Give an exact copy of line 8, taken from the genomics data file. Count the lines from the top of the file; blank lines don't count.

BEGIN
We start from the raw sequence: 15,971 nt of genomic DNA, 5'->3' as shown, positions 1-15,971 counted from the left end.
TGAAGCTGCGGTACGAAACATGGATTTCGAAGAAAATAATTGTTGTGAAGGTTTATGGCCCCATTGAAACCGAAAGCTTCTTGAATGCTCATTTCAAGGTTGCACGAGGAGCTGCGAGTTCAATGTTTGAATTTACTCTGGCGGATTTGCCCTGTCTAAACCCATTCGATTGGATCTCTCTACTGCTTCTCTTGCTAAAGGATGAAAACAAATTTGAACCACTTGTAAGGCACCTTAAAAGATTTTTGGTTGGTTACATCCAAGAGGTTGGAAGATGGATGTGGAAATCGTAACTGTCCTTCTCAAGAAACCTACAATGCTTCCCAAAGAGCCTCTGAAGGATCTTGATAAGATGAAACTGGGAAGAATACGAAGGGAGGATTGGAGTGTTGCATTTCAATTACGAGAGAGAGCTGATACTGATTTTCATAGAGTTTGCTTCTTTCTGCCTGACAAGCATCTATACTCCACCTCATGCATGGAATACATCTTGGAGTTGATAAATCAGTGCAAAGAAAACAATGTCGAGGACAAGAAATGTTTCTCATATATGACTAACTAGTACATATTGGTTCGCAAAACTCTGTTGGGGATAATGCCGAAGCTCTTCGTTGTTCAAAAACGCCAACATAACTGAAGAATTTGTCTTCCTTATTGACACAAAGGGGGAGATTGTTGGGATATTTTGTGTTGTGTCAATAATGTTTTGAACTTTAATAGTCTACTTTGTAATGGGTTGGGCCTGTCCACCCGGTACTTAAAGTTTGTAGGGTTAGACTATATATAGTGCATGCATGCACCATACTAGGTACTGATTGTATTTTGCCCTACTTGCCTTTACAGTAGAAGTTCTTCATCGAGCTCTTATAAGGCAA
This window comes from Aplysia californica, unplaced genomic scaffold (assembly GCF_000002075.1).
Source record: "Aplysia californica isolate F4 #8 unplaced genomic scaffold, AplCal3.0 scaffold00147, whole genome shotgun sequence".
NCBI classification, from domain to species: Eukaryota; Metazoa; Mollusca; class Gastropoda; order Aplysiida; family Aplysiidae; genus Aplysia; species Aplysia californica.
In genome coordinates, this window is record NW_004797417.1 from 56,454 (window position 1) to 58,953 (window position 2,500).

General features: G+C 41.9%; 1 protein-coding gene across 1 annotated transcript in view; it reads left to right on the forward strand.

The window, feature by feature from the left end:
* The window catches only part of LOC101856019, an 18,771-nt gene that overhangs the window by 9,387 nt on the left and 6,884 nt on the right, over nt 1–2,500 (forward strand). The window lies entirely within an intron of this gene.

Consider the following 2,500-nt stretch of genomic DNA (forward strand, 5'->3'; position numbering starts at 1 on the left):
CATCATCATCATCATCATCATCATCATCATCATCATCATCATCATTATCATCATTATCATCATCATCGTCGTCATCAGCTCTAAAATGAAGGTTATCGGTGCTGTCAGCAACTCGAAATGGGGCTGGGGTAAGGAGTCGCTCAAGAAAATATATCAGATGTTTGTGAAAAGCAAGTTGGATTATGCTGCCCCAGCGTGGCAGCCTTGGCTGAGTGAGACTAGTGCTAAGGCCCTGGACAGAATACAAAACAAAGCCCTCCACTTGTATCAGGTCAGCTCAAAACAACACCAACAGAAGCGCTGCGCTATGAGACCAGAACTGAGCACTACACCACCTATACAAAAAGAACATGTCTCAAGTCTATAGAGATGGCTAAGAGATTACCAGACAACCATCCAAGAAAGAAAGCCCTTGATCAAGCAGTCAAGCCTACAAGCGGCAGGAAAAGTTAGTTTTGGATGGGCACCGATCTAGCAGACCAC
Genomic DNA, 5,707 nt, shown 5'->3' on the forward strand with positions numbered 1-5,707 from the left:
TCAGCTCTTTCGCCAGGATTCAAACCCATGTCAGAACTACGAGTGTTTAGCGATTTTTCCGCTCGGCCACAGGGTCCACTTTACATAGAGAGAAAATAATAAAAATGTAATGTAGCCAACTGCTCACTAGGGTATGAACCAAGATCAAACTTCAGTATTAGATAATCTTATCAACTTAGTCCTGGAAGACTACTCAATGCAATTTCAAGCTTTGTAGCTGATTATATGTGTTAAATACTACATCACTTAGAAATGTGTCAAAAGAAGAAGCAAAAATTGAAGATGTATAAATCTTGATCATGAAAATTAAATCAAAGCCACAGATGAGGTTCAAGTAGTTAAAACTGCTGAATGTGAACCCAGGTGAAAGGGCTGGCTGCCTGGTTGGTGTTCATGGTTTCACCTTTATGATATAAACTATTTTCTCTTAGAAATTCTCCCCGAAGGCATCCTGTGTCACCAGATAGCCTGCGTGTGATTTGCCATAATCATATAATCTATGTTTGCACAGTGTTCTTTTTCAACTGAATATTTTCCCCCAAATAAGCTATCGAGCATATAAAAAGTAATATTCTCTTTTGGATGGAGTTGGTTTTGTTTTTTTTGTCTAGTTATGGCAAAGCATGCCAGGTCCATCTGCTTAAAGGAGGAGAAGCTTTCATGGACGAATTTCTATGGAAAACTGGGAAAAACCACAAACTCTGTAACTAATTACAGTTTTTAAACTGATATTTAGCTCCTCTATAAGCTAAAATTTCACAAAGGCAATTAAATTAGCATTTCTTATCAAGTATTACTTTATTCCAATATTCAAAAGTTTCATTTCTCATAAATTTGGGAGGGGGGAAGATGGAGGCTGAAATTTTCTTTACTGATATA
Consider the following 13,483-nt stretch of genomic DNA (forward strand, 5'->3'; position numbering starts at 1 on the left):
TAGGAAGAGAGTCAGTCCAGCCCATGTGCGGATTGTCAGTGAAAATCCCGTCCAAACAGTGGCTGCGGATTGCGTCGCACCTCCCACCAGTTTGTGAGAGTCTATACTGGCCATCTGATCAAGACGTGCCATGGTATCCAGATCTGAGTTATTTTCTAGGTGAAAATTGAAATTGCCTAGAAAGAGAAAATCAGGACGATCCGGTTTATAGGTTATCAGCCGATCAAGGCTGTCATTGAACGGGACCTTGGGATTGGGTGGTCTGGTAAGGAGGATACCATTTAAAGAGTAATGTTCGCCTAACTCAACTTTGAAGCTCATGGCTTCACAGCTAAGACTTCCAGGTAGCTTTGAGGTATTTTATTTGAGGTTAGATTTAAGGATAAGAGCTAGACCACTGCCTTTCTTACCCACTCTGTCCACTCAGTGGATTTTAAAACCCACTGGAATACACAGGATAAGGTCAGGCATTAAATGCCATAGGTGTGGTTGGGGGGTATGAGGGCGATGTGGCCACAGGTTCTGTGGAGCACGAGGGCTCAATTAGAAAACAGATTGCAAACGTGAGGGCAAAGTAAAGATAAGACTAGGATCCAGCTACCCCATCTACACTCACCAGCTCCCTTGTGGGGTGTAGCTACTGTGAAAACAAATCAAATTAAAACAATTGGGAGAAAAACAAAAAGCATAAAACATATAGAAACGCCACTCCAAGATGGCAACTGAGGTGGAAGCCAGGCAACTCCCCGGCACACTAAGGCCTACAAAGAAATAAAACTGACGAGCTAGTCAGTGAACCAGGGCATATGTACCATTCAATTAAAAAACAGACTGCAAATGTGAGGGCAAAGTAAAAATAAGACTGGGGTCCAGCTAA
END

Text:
The window, feature by feature from the left end: